The opinion of the court was delivered by: JOHN FULLAM, Senior District Judge
Defendants filed a motion to dismiss plaintiff's amended
complaint. Plaintiff filed a motion to strike, contending that in
exchange for plaintiff's agreement to set aside a default which
had been entered by the Clerk's Office, defendants had agreed
that they would "answer" the complaint within the time specified
in a stipulation. Plaintiff has also filed a response to the
motion to dismiss. I conclude that the merits of the motion to
dismiss should be addressed at this time. Although the parties'
original stipulation appears to have contemplated that the
defendants would file an answer rather than a motion, the order
entered by the court allowed them to "respond" to the amended
complaint. The motion to strike will therefore be denied. And, as
a practical matter, the issues raised by the motion to dismiss could undoubtedly be made the
subject of a later motion for judgment on the pleadings, in any
Plaintiff is the Receiver for the Bentley entities, which
carried out an extensive Ponzi scheme and damaged many victims.
Plaintiff is trying to recover, for the benefit of these victims,
assets which the Bentley entities transferred to others before
the receivership was ordered.
The defendants are a multi-employer welfare benefit plan and
the entities which run it. The amended complaint alleges that, a
couple of years before the receivership was ordered, the Bentley
entities transferred $196,000 to the defendant Plan, and that
this sum should be returned to plaintiff. The amended complaint
asserts the following claims: Count I, Unjust Enrichment; Count
II, Constructive Trust; and Count III, "Return of Contributions."
Defendants assert that there can be no claim of unjust
enrichment, since there was a contract between the Bentley
entities and the defendants and that the asserted claims for
constructive trust and return of contributions are not separate
claims, but merely forms of relief which plaintiff might obtain
if there were any basis for Count I.
I conclude that plaintiff should be required to file a further
amended complaint, which clarifies the precise theory or theories
being relied upon. It is true that a claim of unjust enrichment
cannot be advanced when there is an express contract between the parties, but it is also true that there can be a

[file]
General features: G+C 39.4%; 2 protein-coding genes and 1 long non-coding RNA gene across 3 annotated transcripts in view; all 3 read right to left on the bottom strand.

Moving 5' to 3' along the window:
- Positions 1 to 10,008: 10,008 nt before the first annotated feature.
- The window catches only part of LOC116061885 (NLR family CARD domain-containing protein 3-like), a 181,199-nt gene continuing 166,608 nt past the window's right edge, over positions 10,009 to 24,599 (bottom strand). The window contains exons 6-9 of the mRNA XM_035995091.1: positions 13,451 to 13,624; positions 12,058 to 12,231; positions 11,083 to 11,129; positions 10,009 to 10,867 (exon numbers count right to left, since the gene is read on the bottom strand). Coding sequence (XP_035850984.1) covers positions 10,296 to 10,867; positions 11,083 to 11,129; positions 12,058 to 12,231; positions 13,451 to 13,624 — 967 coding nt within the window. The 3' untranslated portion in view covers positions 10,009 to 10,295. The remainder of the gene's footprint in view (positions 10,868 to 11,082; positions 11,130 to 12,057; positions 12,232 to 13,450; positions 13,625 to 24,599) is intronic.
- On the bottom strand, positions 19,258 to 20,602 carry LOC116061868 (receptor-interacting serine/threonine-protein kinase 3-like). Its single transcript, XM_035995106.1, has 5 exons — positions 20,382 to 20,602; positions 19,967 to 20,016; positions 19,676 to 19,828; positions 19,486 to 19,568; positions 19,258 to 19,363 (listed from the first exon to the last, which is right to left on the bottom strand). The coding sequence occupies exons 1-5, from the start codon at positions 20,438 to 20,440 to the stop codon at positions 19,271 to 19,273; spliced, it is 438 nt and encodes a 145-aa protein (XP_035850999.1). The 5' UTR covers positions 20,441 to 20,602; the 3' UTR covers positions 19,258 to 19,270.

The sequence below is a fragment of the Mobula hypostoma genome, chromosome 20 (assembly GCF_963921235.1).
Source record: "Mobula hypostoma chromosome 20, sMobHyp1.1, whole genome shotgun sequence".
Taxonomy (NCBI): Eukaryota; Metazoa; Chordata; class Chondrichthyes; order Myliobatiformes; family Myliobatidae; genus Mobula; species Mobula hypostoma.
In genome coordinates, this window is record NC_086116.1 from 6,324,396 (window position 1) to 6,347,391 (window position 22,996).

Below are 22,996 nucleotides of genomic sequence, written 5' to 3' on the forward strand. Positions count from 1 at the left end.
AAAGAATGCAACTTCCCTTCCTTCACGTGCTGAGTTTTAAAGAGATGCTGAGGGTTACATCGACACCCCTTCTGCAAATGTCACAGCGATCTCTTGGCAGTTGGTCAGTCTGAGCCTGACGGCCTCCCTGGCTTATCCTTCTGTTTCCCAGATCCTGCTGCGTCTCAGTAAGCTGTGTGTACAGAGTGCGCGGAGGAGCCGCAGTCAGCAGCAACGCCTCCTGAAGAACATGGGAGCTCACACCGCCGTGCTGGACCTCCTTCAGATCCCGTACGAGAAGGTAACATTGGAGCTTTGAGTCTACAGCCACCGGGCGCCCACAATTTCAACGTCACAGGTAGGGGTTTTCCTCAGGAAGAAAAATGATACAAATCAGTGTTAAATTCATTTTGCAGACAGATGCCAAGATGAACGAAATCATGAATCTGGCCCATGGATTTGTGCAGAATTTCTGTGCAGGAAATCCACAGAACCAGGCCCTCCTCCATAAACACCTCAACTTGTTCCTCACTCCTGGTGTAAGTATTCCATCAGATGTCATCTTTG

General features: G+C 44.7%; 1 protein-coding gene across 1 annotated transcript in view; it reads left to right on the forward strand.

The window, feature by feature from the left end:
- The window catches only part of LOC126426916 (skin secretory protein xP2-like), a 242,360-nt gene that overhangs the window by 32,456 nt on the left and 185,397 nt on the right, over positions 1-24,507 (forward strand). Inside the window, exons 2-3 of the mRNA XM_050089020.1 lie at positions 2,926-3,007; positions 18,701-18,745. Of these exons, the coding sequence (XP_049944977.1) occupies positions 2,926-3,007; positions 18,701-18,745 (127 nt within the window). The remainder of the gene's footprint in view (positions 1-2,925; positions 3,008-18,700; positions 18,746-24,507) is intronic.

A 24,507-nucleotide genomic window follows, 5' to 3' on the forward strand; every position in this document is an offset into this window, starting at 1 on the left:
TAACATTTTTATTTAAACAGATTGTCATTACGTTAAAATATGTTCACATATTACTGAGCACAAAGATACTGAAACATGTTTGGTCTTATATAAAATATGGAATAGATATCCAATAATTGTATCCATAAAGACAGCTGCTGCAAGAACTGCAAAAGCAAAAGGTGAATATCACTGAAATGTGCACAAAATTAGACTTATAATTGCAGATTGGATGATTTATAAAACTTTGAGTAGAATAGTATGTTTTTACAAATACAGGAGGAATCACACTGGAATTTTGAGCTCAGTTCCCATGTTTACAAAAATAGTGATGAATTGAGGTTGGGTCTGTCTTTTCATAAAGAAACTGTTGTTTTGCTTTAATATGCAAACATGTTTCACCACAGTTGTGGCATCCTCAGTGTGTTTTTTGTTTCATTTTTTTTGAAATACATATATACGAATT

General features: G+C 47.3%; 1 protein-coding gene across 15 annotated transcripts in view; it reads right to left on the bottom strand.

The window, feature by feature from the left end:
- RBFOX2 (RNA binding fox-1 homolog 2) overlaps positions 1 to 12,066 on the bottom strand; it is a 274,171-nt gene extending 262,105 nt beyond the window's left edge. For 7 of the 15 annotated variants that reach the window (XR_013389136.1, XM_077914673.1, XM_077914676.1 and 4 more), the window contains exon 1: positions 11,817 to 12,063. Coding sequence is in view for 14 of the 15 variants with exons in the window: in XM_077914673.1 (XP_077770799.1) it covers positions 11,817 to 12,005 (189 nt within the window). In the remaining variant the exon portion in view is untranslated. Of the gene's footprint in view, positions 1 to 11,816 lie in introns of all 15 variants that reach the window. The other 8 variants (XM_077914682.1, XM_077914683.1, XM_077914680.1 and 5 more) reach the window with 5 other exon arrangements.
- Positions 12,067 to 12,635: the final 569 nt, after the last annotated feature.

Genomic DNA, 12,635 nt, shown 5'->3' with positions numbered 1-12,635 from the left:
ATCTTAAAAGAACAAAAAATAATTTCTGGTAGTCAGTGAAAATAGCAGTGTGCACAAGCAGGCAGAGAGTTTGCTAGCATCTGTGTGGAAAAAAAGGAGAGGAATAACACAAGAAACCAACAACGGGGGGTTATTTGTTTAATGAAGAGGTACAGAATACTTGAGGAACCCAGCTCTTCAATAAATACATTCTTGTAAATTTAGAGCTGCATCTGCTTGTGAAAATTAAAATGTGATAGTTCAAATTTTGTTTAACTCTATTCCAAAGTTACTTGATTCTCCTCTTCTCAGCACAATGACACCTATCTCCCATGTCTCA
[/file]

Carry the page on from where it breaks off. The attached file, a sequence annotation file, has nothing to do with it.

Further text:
claim for unjust enrichment if the contract is nugatory, or if
there is an extra-contractual basis for relief.
Viewed in their totality, the averments of the amended
complaint can be interpreted as asserting, not only that the
defendant breached the contract between themselves and the
Bentley entities, but also that the contract was invalid, and
that the contract is subject to rescission. In addition,
plaintiff's brief seems to assert, for the first time, that the
transfers made by the Bentley entities to the defendants were
made at a time when the Bentley entities were insolvent, and
constituted fraudulent conveyances. No such theory is alleged in
the amended complaint, however.
On its face, the defendants' Plan is a multi-employer benefit
plan, and the transfers complained of were simply payments made
by an employer to fund benefits payable at death to two highly
placed employees. Apparently, Mr. Bentley contracted to pay
$65,000 per year to the Plan, so that the Plan could purchase
life insurance policies which would fund a death benefit. These
payments were supposed to give rise to taxdeductions and other
benefits. Plaintiff alleges that the defendants misrepresented
the nature of the Plan, or breached their contractual obligations
in some respect.
If the defendants breached the contract, or if Mr. Bentley
could have rescinded it, plaintiff would have standing to assert whatever claims Mr. Bentley might have in that respect.
If, on the other hand, Mr. Bentley merely exercised poor business
judgment, plaintiff may have no basis for relief.
If the transfers were made at a time when the Bentley entities
were insolvent, the issue would be whether there was adequate
consideration for the transfers. As noted above, the plaintiff's
brief speaks of fraudulent conveyance theories, but the amended
complaint contains no allegations in that respect.
I conclude that, if plaintiff has any valid legal theory for
imposing liability upon the defendants, the precise basis or
bases upon which relief is sought should be clarified.
AND NOW, this day of August 2004, IT IS ORDERED:
1. Plaintiff's motion to strike defendants' motion to dismiss
2. Defendants' motion to dismiss the amended complaint is
GRANTED. The amended complaint is DISMISSED, without prejudice to
the filing of ...